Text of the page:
Originally Posted by davluri
Originally Posted by beyond
No ski is gonna love refrozen. I own a pair of Nordie Burners (CA's with my own bindings), and that's the thing they do least well; too lively. I'd suggest something damp and firm, like Stockli, Kastle, Head, Dynastar, and agree about width. Wider skis IMO just get bounced more, and softer over all will be too springy at any speed. A 68-75 is perfect. Try out a Blizzard G-Power, Stockli SX, Dynastar 4x4, that kind of ski.
But confused: You said "off-piste." Planning to take a hike with these? AT? Unclear what uses you have in mind. If actually for off-piste much of the time, then above are too narrow obviously. Shift to stuff like Stockli XXL, Kastle MX78, Dynastar Sultan 85. But either way, what you gain in stability will cost you in weight...
momentarily forgot your french, mon ami? planning to take a hike? that's a good one.
Reduced to tracking my usage across the boards? Last time I was at Chamonix and Val d'Isere (mid-90's), "off-piste" referred to any terrain where ungroomed snow could be found in terrain vaguely served by/initiated by lifts. (Which is a bunch there, including glaciers, often requires guides, who refer to same as "off-piste"; suggest a look at Vallee Blache. Ever had a guide?) In the U.S., as in Yrp, that includes lot of sidebounds where folks hike to ridges, over to trees etc., eventually end up back at a lift. Hike means skis on pack or shoulders, last time I checked. While Euros are in general less enthusiastic about hiking, they still do some, y'know. As in approaches? Getting to chutes? And AT setups are often seen on the shoulders of people hiking, since they may also use skis to tour, even mixed in with the hiking, last time I checked. Even in tight little mountains back east, let alone the French Alps. Since OP was rather vague, I decided to ask. So still unclear what the h you're talking about, but hey, not the first time.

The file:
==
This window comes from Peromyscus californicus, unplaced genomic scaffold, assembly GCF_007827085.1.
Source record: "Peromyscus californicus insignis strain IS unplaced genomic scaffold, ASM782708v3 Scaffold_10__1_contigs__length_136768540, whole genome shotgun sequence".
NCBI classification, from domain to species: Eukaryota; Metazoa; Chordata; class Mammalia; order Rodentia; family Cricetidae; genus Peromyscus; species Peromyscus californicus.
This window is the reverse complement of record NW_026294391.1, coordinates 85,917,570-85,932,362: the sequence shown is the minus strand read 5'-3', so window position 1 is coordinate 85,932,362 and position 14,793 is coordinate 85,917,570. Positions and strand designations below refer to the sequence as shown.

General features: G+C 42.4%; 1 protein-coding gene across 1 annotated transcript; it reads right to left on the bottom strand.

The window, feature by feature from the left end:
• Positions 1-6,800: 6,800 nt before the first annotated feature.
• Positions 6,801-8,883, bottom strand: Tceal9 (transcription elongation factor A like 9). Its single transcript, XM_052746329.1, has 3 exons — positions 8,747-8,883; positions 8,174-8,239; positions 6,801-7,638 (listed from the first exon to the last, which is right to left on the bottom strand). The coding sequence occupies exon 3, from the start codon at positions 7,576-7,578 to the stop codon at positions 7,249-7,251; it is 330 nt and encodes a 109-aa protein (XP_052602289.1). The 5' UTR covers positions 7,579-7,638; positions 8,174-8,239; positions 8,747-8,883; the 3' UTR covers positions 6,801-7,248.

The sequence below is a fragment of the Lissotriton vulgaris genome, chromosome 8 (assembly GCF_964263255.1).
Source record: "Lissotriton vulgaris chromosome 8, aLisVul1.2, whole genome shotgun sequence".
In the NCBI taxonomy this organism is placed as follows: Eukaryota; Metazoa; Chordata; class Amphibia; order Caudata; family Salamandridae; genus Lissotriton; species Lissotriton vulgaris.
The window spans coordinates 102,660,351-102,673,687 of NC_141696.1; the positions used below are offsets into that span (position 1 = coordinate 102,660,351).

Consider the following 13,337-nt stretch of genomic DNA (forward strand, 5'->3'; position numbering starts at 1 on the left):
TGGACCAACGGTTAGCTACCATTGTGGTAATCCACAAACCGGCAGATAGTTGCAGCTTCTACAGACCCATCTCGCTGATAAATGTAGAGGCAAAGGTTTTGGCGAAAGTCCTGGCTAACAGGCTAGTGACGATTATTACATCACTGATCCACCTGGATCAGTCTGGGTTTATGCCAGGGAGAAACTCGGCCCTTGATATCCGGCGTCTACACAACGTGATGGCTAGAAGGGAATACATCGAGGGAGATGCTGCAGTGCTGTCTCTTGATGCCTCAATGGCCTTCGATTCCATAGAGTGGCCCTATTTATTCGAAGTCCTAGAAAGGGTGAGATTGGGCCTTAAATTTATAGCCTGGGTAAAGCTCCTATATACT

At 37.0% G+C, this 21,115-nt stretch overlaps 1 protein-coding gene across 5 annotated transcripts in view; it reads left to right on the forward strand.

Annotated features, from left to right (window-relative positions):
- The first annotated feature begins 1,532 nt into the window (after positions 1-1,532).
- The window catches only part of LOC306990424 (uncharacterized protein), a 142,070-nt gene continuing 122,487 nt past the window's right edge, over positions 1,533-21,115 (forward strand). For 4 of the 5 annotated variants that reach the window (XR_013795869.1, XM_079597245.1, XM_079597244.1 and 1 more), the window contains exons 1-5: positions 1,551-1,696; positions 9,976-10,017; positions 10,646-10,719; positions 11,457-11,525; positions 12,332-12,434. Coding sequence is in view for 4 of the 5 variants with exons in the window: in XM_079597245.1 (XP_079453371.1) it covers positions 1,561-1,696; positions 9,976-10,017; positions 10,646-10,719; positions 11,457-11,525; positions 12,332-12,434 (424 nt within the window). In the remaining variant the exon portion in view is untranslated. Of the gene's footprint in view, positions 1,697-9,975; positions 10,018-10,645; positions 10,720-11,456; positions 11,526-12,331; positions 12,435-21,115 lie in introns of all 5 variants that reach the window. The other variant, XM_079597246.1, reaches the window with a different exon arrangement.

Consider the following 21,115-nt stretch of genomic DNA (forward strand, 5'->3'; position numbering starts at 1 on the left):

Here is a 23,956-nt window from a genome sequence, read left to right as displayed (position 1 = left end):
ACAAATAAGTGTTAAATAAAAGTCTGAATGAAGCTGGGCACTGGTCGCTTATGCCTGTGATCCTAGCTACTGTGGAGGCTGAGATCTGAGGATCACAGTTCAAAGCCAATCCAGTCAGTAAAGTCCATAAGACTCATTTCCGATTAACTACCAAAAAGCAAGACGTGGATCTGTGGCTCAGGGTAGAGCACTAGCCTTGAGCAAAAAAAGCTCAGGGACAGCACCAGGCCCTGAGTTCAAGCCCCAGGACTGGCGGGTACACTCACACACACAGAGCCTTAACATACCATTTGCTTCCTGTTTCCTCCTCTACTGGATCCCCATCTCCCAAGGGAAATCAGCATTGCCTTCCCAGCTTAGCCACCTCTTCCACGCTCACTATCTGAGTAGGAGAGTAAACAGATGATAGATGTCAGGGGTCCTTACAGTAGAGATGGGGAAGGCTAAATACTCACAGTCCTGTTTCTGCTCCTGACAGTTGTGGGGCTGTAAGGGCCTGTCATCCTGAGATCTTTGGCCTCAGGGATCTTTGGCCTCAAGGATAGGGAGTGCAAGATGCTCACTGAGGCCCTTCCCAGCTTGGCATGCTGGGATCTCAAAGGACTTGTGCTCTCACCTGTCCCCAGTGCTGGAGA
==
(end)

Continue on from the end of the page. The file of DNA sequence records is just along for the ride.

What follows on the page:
OP: You're just flat wrong about soft skis. A soft tip will not "absorb" shocks from coral reefs, it'll bounce you all over creation. A transversely soft ski will not "absorb" the shocks, it'll deform and cause you to lose grip. Soft skis are for soft snow, which is why powder skis are, ah, soft. The only solution, if you insist on skiing this stuff, is a heavy damp ski with some beef; that's physics. Metal is not so much a stiffening agent (that's fiberglass or carbon) as a damping agent. So metal is your friend. Now in all honesty, the XXL should be OK. But IMO it's too wide. This is why in Yrp, people who ski off-piste in typically dense variable snow tend to use skis in the 80's. We Americans have a width fetish because we get a lot more light pow sometimes and pretend it's a constant condition over here. So look for a ski that's built not unlike your XXL's, but significantly narrower.
Or rethink why you are determined to seek out this stuff, when unless you're touring and can't avoid it, is best dealt with by a brew at the base lodge...